Internal Stakeholders are groups or individuals who work within an organisation or project. stakeholdermap.com
Who are Internal Stakeholders?
Stakeholders are any groups or individuals who can affect or are affected by an organisation, strategy or project. They can be internal or external and they can be at senior or junior levels.
According to Nilson (2006: p170)
, internal stakeholders are those in the
management, marketing experts, designers, purchasing, manufacturing, assembly and
sales, while external stakeholders are the users/customers, distributors, governments, suppliers
, communities, laws and regulations. (Karim, et al., 2007, pp.8
Why do you need to identify your Internal Stakeholders?
Internal stakeholders are key to success, as Gary Heerkens points out:
One thing that makes internal stakeholders particularly important is that the perceived success of your project [business/strategy/department] is often judged by the perceived satisfaction of internal stakeholders. (Heerkens, 2013)
Finding and engaging with your internal stakeholders is also crucial to making things happen. Rivenburgh (2013) points out that no company can implement the most impelling strategy without the involvement of its employees. Engaging with internal stakeholders is essential
"Highly engaged employees always go beyond mere compliance with organizational expectations. They strive to exceed expectations." (Rivenburgh, 2013).
Because internal stakeholders do the work and their satisfaction is often given greatest importance in judging the success of a strategy or project, stakeholder managers need to make sure that they identify all internal stakeholders. The obvious first step is to look within the immediate team, department and line of business then cast the net wider looking at all of the people or groups that you connect with during your project.
Tips for identifying internal stakeholders
We suggest starting to search for internal stakeholders by following the steps below.
- Check your company organisation chart, look at levels above, below and on the same level as you and your project team.
- Run through the project phases* list out people and teams involved in each phase
- View your company on LinkedIn looking at your colleagues and their connections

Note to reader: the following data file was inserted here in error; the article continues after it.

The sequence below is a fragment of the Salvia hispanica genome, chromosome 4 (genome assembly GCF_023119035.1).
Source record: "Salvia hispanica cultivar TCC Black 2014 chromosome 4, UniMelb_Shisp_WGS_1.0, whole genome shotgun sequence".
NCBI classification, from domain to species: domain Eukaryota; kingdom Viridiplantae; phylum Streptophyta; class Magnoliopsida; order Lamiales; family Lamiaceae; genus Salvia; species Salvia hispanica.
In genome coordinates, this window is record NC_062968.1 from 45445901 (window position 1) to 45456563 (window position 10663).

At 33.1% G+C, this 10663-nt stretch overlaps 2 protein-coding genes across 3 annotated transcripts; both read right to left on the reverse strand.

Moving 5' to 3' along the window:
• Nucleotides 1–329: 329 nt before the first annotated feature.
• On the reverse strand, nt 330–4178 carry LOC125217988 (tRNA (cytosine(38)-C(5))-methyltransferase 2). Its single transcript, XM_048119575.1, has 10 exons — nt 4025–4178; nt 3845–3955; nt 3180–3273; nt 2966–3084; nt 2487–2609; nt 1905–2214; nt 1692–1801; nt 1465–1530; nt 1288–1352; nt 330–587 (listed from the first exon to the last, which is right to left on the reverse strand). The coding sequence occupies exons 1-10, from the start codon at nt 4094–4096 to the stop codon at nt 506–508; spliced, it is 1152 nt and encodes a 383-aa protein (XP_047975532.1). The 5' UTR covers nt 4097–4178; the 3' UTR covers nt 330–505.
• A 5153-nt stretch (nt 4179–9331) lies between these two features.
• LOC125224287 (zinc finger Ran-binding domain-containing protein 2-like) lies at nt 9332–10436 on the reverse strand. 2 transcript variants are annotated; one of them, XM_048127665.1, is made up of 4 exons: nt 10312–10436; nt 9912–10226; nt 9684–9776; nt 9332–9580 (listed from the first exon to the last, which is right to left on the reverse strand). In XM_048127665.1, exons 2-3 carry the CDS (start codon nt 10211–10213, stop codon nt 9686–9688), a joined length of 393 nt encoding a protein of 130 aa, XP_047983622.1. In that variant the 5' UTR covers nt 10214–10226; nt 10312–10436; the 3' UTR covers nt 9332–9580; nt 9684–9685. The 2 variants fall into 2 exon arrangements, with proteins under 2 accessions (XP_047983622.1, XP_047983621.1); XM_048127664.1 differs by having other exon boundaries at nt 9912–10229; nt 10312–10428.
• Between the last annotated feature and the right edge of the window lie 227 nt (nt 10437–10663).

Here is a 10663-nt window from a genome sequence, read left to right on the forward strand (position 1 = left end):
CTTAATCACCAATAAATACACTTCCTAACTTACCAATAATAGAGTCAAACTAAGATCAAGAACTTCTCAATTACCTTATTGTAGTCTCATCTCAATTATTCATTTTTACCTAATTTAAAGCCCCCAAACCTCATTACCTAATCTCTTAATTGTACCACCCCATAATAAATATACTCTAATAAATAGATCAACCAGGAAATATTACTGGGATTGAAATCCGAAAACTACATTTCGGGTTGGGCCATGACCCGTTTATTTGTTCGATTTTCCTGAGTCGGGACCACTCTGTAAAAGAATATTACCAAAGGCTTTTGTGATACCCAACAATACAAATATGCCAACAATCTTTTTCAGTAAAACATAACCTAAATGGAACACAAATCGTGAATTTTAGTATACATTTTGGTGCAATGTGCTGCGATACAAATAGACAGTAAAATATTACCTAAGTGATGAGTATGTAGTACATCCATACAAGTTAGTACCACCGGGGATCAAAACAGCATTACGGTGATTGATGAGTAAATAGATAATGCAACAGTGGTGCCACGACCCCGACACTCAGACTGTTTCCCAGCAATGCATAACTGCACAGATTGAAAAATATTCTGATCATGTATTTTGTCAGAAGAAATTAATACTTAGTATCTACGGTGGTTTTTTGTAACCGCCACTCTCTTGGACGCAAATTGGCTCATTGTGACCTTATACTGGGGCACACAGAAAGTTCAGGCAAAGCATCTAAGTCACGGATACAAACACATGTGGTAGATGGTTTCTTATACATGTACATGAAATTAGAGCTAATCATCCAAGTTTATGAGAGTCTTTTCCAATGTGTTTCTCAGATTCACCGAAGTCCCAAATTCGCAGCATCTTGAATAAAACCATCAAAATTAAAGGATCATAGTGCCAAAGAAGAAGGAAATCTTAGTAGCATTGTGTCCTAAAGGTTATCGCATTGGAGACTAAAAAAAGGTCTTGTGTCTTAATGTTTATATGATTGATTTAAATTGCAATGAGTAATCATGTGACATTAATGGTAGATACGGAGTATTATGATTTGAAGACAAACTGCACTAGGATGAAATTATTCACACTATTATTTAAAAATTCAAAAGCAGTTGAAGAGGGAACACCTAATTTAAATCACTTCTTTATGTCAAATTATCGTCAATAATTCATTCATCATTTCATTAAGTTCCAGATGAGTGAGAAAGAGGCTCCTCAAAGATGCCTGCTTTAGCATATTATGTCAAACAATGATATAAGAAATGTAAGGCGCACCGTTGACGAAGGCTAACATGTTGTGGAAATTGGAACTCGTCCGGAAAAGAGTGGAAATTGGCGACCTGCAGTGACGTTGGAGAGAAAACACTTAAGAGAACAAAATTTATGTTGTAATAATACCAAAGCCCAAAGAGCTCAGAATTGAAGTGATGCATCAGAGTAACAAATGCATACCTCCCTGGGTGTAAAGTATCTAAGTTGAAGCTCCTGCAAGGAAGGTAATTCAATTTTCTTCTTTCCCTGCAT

*Example shown below.
A good cross check that you have identified all internal stakeholders is to run through the phases of your project and think about who will affect or be affected within each project phase. An example for a web and SaaS project is shown below.
Identify the internal stakeholders involved in each phase of a project
Project team line managers
Project Office/Support functions
Tech support functions e.g. networking, security, facilities
Subject Matter Experts
Product management (bugs)
Following the steps above will ensure that you identify the most important stakeholders. You can then check your list against these lists drawn up for different types or organisations and projects:
Download a template for mapping internal stakeholders
Internal Stakeholders - references and further reading
Nilson P & Fagerstrom B (2006). Managing Stakeholder Requirements in a Product Modelling
System, Computers in Industry, 57:167;177
Saipol Bari Abd Karim, Hamzah Abdul Rahman, Mohamed Ali Berawi, Aini Jaapar (2007). A review of the issues and strategies of stakeholder management in the construction industry
, Management in Construction and Researchers Association (MICRA), Meetings and Conference, 28_29 Aug 2007, Shah Alam, Selangor, Malaysia. Available at: https://www.academia.edu/172847/Issues_and_Strategies_in_Stakeholder_Management
[Accessed 04 February 2015].
Stakeholder Management Resources
Stakeholder analysis templates in Word, Visio and Excel.
Stakeholder Management ebook
Happy Stakeholders - Pleasure and Displeasure List
Stakeholders - who are the Key Players?
- Some Stakeholders are really important. How do you find them and get them on your side before they can do any damage?
Project stakeholders - typical stakeholders on a project
- a mindmap showing stakeholders for an IT project.
- an overview of the stakeholder salience model.